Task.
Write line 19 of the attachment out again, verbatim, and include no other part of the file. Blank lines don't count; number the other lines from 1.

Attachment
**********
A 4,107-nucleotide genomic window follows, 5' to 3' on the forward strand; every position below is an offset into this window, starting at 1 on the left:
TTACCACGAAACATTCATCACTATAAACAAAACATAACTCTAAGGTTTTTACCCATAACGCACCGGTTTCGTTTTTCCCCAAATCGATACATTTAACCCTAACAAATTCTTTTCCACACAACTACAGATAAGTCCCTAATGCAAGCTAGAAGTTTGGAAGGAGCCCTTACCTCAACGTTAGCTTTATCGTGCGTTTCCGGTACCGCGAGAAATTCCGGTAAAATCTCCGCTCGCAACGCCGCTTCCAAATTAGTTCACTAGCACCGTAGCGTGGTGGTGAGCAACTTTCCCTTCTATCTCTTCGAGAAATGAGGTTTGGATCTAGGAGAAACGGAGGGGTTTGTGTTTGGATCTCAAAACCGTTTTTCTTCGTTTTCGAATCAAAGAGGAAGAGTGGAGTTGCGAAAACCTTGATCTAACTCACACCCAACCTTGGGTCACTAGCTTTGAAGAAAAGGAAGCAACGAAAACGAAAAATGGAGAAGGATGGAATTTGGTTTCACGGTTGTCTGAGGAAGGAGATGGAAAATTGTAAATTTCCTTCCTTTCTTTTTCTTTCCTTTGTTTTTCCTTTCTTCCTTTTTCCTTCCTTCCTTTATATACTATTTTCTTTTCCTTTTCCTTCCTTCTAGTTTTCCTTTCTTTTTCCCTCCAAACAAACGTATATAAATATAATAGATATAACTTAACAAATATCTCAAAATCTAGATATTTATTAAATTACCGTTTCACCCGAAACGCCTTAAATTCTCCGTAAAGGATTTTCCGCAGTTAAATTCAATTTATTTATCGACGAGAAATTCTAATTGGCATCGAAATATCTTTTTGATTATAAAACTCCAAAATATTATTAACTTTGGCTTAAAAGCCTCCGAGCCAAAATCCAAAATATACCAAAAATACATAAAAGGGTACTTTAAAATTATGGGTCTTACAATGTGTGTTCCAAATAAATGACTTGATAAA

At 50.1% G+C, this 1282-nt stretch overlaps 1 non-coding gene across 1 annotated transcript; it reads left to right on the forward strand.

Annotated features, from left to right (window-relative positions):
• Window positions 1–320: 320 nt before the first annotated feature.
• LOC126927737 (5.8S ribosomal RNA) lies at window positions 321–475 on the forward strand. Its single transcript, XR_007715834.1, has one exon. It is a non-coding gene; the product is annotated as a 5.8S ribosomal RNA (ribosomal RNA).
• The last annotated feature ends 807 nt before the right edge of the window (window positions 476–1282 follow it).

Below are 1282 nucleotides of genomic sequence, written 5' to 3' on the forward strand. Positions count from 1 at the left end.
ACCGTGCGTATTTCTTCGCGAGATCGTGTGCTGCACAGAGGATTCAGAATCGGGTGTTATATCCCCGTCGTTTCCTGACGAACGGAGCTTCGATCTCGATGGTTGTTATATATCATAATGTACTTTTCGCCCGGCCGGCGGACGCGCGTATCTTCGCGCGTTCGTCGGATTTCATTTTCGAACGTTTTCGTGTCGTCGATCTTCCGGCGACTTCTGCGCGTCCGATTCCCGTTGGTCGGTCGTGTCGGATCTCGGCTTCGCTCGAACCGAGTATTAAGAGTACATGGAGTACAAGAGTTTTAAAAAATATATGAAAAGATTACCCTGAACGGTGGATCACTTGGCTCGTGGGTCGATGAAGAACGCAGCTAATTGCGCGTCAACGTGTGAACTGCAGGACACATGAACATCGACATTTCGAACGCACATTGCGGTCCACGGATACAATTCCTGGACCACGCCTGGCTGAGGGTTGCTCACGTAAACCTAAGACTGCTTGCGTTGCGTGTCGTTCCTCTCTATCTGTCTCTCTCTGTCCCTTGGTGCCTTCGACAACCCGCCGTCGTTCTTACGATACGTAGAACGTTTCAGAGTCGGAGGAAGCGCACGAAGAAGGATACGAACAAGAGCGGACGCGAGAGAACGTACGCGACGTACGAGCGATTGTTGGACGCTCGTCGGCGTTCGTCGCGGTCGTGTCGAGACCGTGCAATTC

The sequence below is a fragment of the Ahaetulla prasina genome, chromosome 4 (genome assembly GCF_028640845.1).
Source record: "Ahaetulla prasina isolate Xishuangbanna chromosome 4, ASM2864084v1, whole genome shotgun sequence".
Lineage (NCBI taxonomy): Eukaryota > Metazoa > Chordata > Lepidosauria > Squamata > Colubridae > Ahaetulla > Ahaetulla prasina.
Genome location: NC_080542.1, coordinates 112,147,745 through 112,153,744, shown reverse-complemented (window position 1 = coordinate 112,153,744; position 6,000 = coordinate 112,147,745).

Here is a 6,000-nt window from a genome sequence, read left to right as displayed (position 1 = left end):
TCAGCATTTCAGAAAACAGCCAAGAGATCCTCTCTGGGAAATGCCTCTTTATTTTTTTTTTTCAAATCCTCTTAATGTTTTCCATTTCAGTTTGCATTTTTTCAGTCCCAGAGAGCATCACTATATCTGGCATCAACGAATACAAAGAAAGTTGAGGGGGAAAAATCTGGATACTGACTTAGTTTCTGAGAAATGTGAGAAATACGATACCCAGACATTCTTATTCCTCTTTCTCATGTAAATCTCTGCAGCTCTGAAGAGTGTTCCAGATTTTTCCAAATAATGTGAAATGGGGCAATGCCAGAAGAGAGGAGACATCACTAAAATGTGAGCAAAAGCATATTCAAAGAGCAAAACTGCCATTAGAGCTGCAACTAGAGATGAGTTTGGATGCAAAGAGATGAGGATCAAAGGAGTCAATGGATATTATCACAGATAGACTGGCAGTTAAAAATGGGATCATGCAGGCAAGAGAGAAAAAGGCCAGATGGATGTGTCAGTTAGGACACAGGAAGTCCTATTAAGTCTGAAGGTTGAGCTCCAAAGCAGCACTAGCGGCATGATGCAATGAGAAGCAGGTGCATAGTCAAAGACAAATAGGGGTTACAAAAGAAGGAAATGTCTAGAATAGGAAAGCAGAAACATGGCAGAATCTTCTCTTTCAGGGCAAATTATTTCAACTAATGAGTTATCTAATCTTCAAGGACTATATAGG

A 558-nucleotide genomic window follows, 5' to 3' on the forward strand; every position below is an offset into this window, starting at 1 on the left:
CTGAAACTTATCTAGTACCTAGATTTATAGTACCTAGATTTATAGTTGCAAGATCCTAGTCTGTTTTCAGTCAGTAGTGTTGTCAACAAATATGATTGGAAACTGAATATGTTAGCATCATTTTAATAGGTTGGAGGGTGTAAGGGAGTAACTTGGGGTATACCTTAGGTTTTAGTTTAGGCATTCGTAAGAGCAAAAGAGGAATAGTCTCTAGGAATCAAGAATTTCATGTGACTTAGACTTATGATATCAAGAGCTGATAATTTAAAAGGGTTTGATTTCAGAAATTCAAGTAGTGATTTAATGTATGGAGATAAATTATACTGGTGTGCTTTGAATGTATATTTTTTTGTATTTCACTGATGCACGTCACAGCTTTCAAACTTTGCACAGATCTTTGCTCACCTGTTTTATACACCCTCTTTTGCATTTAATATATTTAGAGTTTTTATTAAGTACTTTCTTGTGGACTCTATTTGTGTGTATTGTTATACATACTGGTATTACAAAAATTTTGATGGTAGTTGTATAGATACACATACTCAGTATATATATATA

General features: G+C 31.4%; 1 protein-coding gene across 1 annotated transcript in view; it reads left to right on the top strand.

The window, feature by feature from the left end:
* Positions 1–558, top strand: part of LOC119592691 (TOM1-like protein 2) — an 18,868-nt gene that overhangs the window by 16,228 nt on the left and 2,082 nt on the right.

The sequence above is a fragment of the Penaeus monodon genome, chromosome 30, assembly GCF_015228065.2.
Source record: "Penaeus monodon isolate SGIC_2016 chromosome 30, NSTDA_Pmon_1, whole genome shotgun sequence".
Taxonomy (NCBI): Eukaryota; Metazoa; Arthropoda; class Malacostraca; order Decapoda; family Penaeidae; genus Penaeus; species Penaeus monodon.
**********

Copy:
The window, feature by feature from the left end: